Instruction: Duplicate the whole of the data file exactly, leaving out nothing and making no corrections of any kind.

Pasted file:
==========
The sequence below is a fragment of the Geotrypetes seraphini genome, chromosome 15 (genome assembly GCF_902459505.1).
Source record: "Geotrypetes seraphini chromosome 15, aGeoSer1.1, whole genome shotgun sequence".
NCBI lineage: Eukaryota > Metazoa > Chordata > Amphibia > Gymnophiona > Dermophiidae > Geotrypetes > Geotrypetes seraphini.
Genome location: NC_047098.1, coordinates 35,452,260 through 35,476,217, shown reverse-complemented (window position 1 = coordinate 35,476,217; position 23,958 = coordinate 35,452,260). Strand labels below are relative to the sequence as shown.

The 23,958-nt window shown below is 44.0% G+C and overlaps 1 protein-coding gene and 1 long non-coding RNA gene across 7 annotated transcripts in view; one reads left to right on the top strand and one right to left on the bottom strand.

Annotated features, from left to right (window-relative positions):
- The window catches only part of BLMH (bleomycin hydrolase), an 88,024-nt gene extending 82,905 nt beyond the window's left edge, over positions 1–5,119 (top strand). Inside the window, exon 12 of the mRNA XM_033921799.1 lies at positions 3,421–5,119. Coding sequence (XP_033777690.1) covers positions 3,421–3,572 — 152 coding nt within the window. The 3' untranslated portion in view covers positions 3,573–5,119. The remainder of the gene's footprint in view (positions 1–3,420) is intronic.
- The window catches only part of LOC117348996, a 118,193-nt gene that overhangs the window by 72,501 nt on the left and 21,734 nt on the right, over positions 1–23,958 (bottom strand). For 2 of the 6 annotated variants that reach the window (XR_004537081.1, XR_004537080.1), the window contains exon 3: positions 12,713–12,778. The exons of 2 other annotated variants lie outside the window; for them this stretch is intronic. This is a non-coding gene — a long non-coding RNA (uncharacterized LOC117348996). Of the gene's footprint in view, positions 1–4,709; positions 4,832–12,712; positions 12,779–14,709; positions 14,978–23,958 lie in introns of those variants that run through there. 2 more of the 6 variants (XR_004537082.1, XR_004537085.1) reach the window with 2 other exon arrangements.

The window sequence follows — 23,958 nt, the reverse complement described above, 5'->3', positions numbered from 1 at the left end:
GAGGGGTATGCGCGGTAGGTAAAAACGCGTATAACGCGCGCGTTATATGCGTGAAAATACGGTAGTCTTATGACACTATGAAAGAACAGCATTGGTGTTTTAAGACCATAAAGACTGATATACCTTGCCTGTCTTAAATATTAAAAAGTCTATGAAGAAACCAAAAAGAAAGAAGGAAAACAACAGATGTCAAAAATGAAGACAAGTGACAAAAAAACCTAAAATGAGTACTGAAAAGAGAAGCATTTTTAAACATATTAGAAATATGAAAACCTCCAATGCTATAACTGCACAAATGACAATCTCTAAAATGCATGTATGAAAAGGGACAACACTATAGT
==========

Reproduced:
The sequence below is a fragment of the Geotrypetes seraphini genome, chromosome 15 (genome assembly GCF_902459505.1).
Source record: "Geotrypetes seraphini chromosome 15, aGeoSer1.1, whole genome shotgun sequence".
NCBI lineage: Eukaryota > Metazoa > Chordata > Amphibia > Gymnophiona > Dermophiidae > Geotrypetes > Geotrypetes seraphini.
Genome location: NC_047098.1, coordinates 35,452,260 through 35,476,217, shown reverse-complemented (window position 1 = coordinate 35,476,217; position 23,958 = coordinate 35,452,260). Strand labels below are relative to the sequence as shown.

The 23,958-nt window shown below is 44.0% G+C and overlaps 1 protein-coding gene and 1 long non-coding RNA gene across 7 annotated transcripts in view; one reads left to right on the top strand and one right to left on the bottom strand.

Annotated features, from left to right (window-relative positions):
- The window catches only part of BLMH (bleomycin hydrolase), an 88,024-nt gene extending 82,905 nt beyond the window's left edge, over positions 1–5,119 (top strand). Inside the window, exon 12 of the mRNA XM_033921799.1 lies at positions 3,421–5,119. Coding sequence (XP_033777690.1) covers positions 3,421–3,572 — 152 coding nt within the window. The 3' untranslated portion in view covers positions 3,573–5,119. The remainder of the gene's footprint in view (positions 1–3,420) is intronic.
- The window catches only part of LOC117348996, a 118,193-nt gene that overhangs the window by 72,501 nt on the left and 21,734 nt on the right, over positions 1–23,958 (bottom strand). For 2 of the 6 annotated variants that reach the window (XR_004537081.1, XR_004537080.1), the window contains exon 3: positions 12,713–12,778. The exons of 2 other annotated variants lie outside the window; for them this stretch is intronic. This is a non-coding gene — a long non-coding RNA (uncharacterized LOC117348996). Of the gene's footprint in view, positions 1–4,709; positions 4,832–12,712; positions 12,779–14,709; positions 14,978–23,958 lie in introns of those variants that run through there. 2 more of the 6 variants (XR_004537082.1, XR_004537085.1) reach the window with 2 other exon arrangements.

The window sequence follows — 23,958 nt, the reverse complement described above, 5'->3', positions numbered from 1 at the left end:
GAGGGGTATGCGCGGTAGGTAAAAACGCGTATAACGCGCGCGTTATATGCGTGAAAATACGGTAGTCTTATGACACTATGAAAGAACAGCATTGGTGTTTTAAGACCATAAAGACTGATATACCTTGCCTGTCTTAAATATTAAAAAGTCTATGAAGAAACCAAAAAGAAAGAAGGAAAACAACAGATGTCAAAAATGAAGACAAGTGACAAAAAAACCTAAAATGAGTACTGAAAAGAGAAGCATTTTTAAACATATTAGAAATATGAAAACCTCCAATGCTATAACTGCACAAATGACAATCTCTAAAATGCATGTATGAAAAGGGACAACACTATAGT